Francona spoke to Saltalamacchia Tuesday and advised him to try to relax.

"It's a long year," he said. "It's human nature. This game can humble you in a minute."

It's possible that Saltalamacchia allowed the poor performance of the starting pitchers in Texas to carry over to his at-bats.

"I think he had a lot on his plate," said Francona. "A lot of balls we were throwing weren't going where we wanted them to. That was a tough couple of days. Any good catcher, I think they take the performance of the pithing staff personally."

Dennys Reyes pitched in each of the first three games of the season, the first Red Sox pitcher to do so since Jeff Gray (April 8-11, 1991).

Sean McAdam can be reached at Follow Sean on Twitter at http:twitter.comsean_mcadam

Are Red Sox entering spring training with fewer questions than ever?

Are Red Sox entering spring training with fewer questions than ever?

BOSTON -- Every year it seems like there are major issues or question marks to start spring training where the answers are up in the air.

In 2015, the Red Sox lacked an ace, had Hanley Ramirez moving to left field and Pablo Sandoval coming to town.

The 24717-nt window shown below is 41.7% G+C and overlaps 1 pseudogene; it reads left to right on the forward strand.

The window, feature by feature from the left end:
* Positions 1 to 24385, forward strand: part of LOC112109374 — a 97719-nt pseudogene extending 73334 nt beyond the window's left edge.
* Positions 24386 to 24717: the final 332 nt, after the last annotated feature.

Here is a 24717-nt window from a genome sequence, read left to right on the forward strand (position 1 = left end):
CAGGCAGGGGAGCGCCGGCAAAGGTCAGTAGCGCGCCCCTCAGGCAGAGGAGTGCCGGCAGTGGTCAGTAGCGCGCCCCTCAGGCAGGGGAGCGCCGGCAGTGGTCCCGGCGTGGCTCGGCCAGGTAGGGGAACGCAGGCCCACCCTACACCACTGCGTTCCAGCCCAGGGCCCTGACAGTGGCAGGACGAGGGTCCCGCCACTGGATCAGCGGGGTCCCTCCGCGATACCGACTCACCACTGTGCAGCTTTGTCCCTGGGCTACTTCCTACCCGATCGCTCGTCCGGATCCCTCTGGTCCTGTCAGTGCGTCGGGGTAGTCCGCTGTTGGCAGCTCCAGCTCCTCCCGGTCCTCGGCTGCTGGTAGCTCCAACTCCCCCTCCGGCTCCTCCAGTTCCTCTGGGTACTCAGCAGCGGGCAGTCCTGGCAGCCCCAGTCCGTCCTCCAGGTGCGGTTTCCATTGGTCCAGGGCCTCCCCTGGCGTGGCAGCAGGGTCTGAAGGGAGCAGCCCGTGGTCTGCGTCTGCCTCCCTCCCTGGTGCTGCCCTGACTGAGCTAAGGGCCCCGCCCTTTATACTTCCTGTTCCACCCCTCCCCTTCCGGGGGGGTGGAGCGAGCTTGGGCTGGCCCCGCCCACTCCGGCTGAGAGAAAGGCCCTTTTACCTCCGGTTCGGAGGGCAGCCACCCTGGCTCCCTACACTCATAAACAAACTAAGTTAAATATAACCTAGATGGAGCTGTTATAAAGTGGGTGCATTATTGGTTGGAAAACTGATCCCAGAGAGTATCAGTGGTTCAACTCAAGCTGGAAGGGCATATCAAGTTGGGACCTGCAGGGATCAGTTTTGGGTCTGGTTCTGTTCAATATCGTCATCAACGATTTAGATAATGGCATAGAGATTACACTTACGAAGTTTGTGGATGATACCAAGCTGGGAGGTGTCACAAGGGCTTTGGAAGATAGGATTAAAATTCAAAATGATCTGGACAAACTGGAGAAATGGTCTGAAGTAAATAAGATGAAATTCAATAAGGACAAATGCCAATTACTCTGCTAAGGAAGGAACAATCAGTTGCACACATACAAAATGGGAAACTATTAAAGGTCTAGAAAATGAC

In 2016, Ramirez was moving back to the infield, but at a new position, and his bat was in question. Sandoval was coming off a year where he couldn’t hit his weight (he hit .245 and he last weighed in at 255 pounds). How would the starting rotation look after David Price?

This year, there seem to be three questions, but in a way, they’ve already been answered.

How will the Red Sox make up for David Ortiz’s absence?

Well, for one, the Red Sox have three Cy Young-caliber starting pitchers (Price, Chris Sale and Rick Porcello) in their rotation.

And two, Hanley Ramirez is coming off a career year with his highest career output in RBI (111) and second-highest home run total (30). And while Mitch Moreland isn’t the greatest hitter, he’s good for 20 or more home runs. Plus, it seems he’s holding a spot for a certain Red Sox prospect who’s bouncing back well from an injury.